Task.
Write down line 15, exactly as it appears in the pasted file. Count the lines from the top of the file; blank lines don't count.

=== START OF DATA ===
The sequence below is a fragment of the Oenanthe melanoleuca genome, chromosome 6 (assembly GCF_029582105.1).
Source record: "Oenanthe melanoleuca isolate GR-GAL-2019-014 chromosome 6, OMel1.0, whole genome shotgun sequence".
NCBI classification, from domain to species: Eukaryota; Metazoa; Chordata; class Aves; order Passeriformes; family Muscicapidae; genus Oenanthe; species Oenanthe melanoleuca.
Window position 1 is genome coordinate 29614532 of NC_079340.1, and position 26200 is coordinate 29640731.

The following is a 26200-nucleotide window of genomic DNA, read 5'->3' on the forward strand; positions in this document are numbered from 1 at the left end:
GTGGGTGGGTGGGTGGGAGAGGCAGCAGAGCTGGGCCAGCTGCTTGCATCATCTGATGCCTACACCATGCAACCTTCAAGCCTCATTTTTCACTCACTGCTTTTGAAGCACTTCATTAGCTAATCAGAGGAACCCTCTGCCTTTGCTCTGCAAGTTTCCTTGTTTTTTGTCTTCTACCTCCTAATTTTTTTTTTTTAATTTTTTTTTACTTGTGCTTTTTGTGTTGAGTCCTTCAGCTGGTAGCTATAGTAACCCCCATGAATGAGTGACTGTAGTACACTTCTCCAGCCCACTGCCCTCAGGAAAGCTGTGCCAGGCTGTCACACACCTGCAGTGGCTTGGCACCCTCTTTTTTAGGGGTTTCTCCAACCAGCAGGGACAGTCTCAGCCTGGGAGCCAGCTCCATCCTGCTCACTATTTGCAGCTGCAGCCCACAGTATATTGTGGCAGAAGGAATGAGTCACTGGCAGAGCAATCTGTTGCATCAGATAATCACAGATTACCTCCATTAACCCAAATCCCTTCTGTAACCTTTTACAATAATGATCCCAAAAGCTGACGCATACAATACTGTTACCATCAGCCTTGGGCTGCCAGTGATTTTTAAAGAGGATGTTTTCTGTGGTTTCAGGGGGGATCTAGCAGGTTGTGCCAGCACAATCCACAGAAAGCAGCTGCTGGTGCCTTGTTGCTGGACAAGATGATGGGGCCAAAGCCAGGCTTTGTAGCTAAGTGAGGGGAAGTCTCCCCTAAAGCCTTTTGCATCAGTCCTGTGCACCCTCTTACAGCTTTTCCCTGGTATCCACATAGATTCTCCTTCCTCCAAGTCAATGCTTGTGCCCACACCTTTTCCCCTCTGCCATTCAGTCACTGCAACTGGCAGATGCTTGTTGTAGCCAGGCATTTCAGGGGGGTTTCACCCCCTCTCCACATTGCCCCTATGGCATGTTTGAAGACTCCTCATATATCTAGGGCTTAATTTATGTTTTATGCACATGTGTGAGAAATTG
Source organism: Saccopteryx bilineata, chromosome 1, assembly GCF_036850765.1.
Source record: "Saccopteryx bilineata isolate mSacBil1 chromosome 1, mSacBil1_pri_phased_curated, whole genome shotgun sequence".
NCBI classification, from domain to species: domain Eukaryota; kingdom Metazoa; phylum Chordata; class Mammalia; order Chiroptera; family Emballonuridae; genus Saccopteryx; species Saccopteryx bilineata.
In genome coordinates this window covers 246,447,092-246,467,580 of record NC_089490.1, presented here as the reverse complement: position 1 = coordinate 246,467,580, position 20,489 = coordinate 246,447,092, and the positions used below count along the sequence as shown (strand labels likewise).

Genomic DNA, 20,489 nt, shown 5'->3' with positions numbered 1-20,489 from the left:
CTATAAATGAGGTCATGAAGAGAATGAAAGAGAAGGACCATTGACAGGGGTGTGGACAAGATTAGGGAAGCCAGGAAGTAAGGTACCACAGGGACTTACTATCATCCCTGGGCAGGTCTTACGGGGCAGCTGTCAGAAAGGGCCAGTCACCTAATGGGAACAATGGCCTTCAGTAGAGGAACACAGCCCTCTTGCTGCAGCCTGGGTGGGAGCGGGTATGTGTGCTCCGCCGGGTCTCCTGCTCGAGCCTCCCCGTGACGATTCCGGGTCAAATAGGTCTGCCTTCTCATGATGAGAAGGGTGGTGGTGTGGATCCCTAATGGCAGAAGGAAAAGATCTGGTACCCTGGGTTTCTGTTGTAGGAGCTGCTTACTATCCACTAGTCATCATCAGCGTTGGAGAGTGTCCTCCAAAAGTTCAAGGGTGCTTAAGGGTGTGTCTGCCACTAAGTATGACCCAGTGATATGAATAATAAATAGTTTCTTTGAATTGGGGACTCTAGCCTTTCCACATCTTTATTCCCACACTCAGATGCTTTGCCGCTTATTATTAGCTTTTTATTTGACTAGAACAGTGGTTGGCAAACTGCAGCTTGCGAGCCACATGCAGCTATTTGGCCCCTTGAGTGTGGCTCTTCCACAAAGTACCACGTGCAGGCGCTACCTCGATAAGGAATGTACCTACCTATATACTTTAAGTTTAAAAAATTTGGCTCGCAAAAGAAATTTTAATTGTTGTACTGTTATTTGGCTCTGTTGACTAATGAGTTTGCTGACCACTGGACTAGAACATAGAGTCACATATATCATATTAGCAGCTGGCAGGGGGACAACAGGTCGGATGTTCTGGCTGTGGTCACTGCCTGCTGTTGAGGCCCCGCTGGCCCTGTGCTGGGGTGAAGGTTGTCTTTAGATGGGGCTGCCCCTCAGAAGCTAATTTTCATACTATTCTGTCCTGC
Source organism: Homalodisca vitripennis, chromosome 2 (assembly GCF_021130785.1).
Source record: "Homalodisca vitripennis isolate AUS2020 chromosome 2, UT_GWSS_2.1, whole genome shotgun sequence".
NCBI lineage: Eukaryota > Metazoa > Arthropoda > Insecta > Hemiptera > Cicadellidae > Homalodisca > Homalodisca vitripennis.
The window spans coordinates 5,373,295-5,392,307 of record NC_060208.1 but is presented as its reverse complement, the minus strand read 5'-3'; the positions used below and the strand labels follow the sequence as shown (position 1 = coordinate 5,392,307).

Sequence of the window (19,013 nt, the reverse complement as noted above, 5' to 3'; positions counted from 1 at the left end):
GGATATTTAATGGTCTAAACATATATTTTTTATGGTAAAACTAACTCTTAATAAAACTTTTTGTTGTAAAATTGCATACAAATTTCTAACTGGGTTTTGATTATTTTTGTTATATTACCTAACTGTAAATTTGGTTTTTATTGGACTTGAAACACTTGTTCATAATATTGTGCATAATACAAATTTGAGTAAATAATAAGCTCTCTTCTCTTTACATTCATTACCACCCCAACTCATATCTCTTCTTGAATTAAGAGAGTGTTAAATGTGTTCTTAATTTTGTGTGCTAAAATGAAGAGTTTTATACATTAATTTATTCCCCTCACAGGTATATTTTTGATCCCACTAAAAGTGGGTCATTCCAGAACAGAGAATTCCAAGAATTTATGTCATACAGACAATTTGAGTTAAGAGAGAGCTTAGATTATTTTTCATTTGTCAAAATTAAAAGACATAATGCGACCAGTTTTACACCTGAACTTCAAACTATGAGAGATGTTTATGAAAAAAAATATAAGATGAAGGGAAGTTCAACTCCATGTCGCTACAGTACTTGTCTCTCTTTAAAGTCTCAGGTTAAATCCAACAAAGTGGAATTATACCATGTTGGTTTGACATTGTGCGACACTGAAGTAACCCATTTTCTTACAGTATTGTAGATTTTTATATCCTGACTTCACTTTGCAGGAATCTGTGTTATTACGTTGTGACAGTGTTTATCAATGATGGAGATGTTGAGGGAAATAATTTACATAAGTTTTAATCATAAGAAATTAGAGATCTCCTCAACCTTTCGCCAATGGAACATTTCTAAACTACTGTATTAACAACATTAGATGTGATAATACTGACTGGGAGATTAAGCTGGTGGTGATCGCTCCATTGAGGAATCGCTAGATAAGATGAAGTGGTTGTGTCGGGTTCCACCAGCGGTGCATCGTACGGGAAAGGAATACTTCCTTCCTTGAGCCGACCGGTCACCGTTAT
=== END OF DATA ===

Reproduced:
NCBI lineage: Eukaryota > Metazoa > Arthropoda > Insecta > Hemiptera > Cicadellidae > Homalodisca > Homalodisca vitripennis.